Social Work Program

Have you every felt like you want to work with people, but are just not quite sure of the best major?  Maybe you feel called to “ministry,” just not behind the pulpit.  Perhaps you have considered counseling individuals or married couples, working with children in schools or who are in trouble with the law, helping immigrants to the United States, feeding the hungry, ministering to the homeless, helping couples adopt a child, working with teens who are struggling with alcohol or drug addictions, or maybe going overseas to work in a third world country.  If any of these sound interesting to you then consider social work as a major!  Social work teaches you the basic skills of working with people and provides you the opportunity to serve God in so many different occupations.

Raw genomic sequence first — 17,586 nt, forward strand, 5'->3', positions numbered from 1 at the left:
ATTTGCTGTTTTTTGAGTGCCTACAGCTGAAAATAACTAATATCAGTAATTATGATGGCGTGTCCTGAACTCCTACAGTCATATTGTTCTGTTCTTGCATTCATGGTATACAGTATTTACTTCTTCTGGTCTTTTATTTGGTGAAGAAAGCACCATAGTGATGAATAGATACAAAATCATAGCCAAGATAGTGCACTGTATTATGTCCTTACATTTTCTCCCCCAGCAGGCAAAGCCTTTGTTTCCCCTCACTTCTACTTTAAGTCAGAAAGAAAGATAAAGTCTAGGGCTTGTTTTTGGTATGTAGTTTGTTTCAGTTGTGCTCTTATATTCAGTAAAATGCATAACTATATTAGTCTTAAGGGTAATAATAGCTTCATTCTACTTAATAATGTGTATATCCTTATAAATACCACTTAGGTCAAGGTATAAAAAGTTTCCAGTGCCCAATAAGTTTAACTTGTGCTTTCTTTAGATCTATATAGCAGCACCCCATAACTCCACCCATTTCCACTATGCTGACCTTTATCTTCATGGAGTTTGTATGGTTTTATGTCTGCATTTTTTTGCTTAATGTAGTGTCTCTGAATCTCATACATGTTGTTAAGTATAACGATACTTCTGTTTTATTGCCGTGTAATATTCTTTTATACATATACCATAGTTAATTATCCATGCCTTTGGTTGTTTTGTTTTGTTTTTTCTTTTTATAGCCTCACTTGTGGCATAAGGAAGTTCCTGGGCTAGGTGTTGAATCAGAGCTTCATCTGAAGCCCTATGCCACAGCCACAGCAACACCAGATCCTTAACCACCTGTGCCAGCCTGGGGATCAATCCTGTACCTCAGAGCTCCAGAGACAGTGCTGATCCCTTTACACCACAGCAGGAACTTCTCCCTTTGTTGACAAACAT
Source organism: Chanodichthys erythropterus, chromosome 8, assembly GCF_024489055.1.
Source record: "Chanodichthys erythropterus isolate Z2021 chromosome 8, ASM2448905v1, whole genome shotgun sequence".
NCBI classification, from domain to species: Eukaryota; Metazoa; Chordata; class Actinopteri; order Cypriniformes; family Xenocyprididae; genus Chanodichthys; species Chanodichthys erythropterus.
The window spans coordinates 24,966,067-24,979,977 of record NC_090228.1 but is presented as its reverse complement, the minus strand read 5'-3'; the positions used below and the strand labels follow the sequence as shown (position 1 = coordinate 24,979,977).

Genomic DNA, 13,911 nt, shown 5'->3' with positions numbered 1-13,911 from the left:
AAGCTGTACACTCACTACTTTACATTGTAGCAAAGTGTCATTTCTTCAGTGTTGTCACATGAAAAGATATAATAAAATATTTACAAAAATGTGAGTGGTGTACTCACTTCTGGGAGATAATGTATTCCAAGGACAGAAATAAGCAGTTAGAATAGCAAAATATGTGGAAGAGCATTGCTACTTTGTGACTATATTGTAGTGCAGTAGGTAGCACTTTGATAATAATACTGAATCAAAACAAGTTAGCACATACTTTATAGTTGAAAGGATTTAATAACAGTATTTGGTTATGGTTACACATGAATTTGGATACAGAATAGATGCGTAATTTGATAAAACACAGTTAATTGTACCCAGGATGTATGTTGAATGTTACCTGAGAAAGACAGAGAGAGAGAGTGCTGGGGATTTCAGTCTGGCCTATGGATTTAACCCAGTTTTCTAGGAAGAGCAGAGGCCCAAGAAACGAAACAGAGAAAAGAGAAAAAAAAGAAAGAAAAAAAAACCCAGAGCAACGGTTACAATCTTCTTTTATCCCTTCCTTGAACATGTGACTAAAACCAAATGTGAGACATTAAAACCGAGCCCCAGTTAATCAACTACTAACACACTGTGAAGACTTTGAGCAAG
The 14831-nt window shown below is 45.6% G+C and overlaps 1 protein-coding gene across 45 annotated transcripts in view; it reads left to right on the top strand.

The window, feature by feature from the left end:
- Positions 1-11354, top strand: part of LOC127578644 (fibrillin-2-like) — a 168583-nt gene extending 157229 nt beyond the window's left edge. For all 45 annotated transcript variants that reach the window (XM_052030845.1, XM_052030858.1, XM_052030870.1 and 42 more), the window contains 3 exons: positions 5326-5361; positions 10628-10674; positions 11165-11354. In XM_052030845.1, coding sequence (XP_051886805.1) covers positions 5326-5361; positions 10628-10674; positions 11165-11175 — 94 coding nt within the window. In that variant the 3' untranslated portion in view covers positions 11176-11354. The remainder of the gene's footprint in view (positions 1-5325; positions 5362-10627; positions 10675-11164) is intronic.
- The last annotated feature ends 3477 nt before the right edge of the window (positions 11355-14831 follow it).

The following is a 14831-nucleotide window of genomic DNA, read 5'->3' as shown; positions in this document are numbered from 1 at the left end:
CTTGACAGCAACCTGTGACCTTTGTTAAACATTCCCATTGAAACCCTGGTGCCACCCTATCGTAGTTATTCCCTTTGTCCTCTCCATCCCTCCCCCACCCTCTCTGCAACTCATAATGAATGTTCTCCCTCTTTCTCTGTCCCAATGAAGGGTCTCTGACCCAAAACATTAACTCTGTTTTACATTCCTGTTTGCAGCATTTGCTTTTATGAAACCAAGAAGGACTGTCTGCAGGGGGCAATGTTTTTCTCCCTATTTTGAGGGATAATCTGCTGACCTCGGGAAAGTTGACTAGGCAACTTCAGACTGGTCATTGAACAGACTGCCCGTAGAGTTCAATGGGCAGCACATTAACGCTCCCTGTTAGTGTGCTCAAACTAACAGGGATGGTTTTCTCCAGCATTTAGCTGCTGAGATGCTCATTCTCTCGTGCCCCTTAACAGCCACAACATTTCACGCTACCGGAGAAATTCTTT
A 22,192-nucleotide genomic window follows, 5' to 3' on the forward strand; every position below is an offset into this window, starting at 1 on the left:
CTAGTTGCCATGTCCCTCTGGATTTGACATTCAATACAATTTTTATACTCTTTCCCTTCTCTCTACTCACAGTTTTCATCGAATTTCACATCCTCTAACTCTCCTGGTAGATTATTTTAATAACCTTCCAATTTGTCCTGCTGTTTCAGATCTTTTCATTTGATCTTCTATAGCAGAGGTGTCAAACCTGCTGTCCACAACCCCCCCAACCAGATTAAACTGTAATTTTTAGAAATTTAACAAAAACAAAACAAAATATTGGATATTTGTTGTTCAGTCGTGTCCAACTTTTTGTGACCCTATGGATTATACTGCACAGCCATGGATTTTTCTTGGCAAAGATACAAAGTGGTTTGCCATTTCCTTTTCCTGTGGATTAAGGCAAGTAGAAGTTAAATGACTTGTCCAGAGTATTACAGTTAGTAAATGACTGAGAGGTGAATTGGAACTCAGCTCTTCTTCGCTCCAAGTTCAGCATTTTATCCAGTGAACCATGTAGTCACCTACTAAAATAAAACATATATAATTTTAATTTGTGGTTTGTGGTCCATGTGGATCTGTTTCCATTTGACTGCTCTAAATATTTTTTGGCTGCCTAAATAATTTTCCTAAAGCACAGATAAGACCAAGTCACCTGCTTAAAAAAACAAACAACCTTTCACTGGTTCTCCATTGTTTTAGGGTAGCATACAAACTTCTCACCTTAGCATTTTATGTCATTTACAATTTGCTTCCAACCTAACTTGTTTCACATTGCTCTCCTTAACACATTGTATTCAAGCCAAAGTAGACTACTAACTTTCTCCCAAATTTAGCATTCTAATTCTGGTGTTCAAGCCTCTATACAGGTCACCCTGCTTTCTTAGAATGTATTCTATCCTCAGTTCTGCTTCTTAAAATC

Trevecca Nazarene University's Social Work Program has been officially accepted into candidacy for accreditation by the Council on Social Work Education.


Stewards of Children® Training Event

Trevecca Nazarene University and the Tennessee Chapter of Children's Advocacy Centers hosted an adult child abuse prevention program on Friday October 25, 2013. Stewards of Children teaches adults how to prevent,
recognize and react responsibly to child sexual abuse.

 


 

Highlights

  • Trevecca Nazarene University's Social Work Program has been officially accepted into candidacy for accreditation by the Council on Social Work Education.
  • Social work seniors have the opportunity to do their senior field practicum at a variety of settings.  This year seniors served at Big Brothers, Big Sisters; Renewal House; Catholic Charities Refugee Services; Fifty Forward; Youth Villages; The Next Door; and Catholic Charities Child Welfare, to name a few!